“Great minds think differently.”
- Butternut Squash – All Shares
- Potatoes – All Shares
- Leeks – All Shares
- Kale – All Shares
- Sage – All Shares
- Romaine – All Shares
- Hot Peppers – All Shares
- Mixed Greens – Full & Single Shares Only
- Carrots – Full & Half Shares Only
- Apples – Single & Half Shares Only
- Green Beans – Full Shares Only
- Radishes – Half Shares Only
It is always amazing to have the summer season come to an end. It goes by like a flash and it is great to be
at this point in the year. It is a satisfying time to recall all of the boxes that have been filled from our fields and have gone out to your homes. We feel that it has been a pretty wonderful year all in all. There are
always some crops that are not great for different reasons, and a vast majority that do well. We hope that you have enjoyed the variety and that we didn’t inundate you with way too much of one crop. Every growing season is different and this really adds to the interest of farming. We are super happy that you have been on this ride with us and hope that you can join us again next summer. In the meantime, be happy, eat well, and be kind to one another.
As the season grows colder, it becomes time to harvest one of our favorite crops: leeks. These hardy vegetables are characterized by their long, thick white stems and upright fan of green leaves. Along with kale, leeks are the most cold-tolerant of vegetables. If established in late summer they can overwinter through the frozen ground and snow pack. In fact, the colder the temperature, the sweeter the taste.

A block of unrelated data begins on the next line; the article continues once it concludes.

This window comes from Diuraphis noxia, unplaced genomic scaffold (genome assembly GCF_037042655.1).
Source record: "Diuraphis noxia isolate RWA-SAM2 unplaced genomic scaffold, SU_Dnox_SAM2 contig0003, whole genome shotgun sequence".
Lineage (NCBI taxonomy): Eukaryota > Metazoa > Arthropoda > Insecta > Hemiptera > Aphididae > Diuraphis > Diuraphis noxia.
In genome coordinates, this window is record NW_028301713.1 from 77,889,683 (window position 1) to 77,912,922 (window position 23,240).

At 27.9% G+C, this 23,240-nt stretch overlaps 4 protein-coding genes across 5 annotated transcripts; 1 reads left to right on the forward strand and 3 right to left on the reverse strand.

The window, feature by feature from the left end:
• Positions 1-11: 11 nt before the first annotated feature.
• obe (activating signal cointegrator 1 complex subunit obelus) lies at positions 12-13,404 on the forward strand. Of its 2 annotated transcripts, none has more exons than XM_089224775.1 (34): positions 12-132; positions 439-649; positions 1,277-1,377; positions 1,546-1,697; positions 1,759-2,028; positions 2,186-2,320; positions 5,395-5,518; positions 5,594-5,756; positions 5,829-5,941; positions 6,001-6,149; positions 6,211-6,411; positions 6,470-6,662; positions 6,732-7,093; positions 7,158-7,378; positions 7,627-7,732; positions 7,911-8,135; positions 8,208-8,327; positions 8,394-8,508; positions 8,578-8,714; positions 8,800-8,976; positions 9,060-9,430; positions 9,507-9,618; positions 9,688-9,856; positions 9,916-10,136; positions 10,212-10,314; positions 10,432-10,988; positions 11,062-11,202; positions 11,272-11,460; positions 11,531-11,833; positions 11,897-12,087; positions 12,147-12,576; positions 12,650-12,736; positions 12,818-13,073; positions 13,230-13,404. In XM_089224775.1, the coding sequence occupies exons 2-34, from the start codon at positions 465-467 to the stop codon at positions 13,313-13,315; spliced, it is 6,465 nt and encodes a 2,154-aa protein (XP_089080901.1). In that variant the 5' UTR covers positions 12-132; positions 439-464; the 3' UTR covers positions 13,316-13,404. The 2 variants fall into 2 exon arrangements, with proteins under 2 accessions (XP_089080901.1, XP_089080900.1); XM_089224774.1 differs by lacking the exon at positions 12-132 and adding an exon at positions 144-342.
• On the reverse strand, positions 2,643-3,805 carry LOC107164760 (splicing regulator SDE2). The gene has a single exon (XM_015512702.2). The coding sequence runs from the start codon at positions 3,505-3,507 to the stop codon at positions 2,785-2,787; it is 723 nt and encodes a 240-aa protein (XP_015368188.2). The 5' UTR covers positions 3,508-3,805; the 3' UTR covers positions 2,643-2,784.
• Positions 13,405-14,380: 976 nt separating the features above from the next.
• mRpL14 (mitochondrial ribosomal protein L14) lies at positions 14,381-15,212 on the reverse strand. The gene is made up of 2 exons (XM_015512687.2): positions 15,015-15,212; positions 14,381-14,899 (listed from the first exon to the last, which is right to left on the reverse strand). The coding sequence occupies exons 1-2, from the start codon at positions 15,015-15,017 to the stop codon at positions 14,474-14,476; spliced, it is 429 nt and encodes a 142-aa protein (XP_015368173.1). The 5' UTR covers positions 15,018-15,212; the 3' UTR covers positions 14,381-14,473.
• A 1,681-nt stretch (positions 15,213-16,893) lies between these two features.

Leeks are part of the Allium family, which includes onions, garlic, and scallions. Like its relatives, leeks are used as the foundational flavor for many dishes. The unique spice provided by alliums is the result of organic sulfur compounds, meaning that the pungency of the flavor is directly correlated with their nutritiousness. The sulfur compounds have antioxidant, antiviral, and anti-inflammatory properties. An umbrella review of 16 meta-analyses on the health benefits of alliums found that regular consumption of garlic, onions, or leeks can reduce cholesterol, lower risk of cancer, and improve cardiovascular health. Lucky for us, they taste delicious too!
Although less popular in American cuisine, leeks are a staple winter vegetable throughout Eurasia. The tender white to pale-green is separated from the dark greens, then cooked as a supporting aromatic in all kinds of recipes, such as pan sauces, braises, roasted vegetable dishes, and salads. Leeks can be sautéed, roasted, steamed, and fried. The dark, leafy greens are usually discarded because of the tough texture, but they make for a delightful addition to stock for flavor. Potato leek soup is a creamy fall classic, originating in Wales. We recommend you warm up with a bowl of this healthy comfort food!
Some recipes to try: